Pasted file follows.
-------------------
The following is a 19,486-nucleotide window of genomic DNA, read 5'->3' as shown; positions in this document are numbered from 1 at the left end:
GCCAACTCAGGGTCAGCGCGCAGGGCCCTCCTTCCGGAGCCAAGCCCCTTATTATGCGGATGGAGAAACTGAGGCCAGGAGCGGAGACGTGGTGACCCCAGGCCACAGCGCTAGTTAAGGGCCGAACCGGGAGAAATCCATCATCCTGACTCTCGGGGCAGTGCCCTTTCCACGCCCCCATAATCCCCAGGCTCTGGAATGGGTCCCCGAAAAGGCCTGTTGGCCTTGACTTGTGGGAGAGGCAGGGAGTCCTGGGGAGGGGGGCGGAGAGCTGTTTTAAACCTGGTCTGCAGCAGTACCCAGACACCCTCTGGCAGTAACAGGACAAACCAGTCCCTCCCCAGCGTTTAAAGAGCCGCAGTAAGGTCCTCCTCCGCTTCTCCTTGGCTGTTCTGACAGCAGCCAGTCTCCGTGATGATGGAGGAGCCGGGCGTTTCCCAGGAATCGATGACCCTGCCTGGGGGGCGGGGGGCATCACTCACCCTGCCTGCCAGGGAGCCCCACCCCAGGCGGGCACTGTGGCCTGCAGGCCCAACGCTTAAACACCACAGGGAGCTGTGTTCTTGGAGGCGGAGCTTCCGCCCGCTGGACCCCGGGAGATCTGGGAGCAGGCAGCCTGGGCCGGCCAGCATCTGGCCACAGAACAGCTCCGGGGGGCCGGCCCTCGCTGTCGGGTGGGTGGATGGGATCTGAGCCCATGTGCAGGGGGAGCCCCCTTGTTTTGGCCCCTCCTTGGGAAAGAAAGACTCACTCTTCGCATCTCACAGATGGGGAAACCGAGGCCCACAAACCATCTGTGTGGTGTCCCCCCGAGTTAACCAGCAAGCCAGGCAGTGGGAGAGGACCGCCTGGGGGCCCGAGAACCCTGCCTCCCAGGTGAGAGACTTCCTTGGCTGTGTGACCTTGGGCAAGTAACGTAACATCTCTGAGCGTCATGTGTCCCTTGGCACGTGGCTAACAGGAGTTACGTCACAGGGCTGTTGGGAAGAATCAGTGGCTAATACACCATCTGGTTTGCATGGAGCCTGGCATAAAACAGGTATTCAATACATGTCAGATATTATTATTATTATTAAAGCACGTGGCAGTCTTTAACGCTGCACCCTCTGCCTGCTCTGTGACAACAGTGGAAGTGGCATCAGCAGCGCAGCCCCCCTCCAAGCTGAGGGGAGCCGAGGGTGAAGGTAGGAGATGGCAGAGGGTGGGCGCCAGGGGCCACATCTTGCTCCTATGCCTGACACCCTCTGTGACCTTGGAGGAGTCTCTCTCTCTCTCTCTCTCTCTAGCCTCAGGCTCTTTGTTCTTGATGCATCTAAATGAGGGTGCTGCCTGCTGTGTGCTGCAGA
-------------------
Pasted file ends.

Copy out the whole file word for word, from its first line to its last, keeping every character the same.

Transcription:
The following is a 19,486-nucleotide window of genomic DNA, read 5'->3' as shown; positions in this document are numbered from 1 at the left end:
GCCAACTCAGGGTCAGCGCGCAGGGCCCTCCTTCCGGAGCCAAGCCCCTTATTATGCGGATGGAGAAACTGAGGCCAGGAGCGGAGACGTGGTGACCCCAGGCCACAGCGCTAGTTAAGGGCCGAACCGGGAGAAATCCATCATCCTGACTCTCGGGGCAGTGCCCTTTCCACGCCCCCATAATCCCCAGGCTCTGGAATGGGTCCCCGAAAAGGCCTGTTGGCCTTGACTTGTGGGAGAGGCAGGGAGTCCTGGGGAGGGGGGCGGAGAGCTGTTTTAAACCTGGTCTGCAGCAGTACCCAGACACCCTCTGGCAGTAACAGGACAAACCAGTCCCTCCCCAGCGTTTAAAGAGCCGCAGTAAGGTCCTCCTCCGCTTCTCCTTGGCTGTTCTGACAGCAGCCAGTCTCCGTGATGATGGAGGAGCCGGGCGTTTCCCAGGAATCGATGACCCTGCCTGGGGGGCGGGGGGCATCACTCACCCTGCCTGCCAGGGAGCCCCACCCCAGGCGGGCACTGTGGCCTGCAGGCCCAACGCTTAAACACCACAGGGAGCTGTGTTCTTGGAGGCGGAGCTTCCGCCCGCTGGACCCCGGGAGATCTGGGAGCAGGCAGCCTGGGCCGGCCAGCATCTGGCCACAGAACAGCTCCGGGGGGCCGGCCCTCGCTGTCGGGTGGGTGGATGGGATCTGAGCCCATGTGCAGGGGGAGCCCCCTTGTTTTGGCCCCTCCTTGGGAAAGAAAGACTCACTCTTCGCATCTCACAGATGGGGAAACCGAGGCCCACAAACCATCTGTGTGGTGTCCCCCCGAGTTAACCAGCAAGCCAGGCAGTGGGAGAGGACCGCCTGGGGGCCCGAGAACCCTGCCTCCCAGGTGAGAGACTTCCTTGGCTGTGTGACCTTGGGCAAGTAACGTAACATCTCTGAGCGTCATGTGTCCCTTGGCACGTGGCTAACAGGAGTTACGTCACAGGGCTGTTGGGAAGAATCAGTGGCTAATACACCATCTGGTTTGCATGGAGCCTGGCATAAAACAGGTATTCAATACATGTCAGATATTATTATTATTATTAAAGCACGTGGCAGTCTTTAACGCTGCACCCTCTGCCTGCTCTGTGACAACAGTGGAAGTGGCATCAGCAGCGCAGCCCCCCTCCAAGCTGAGGGGAGCCGAGGGTGAAGGTAGGAGATGGCAGAGGGTGGGCGCCAGGGGCCACATCTTGCTCCTATGCCTGACACCCTCTGTGACCTTGGAGGAGTCTCTCTCTCTCTCTCTCTCTCTAGCCTCAGGCTCTTTGTTCTTGATGCATCTAAATGAGGGTGCTGCCTGCTGTGTGCTGCAGA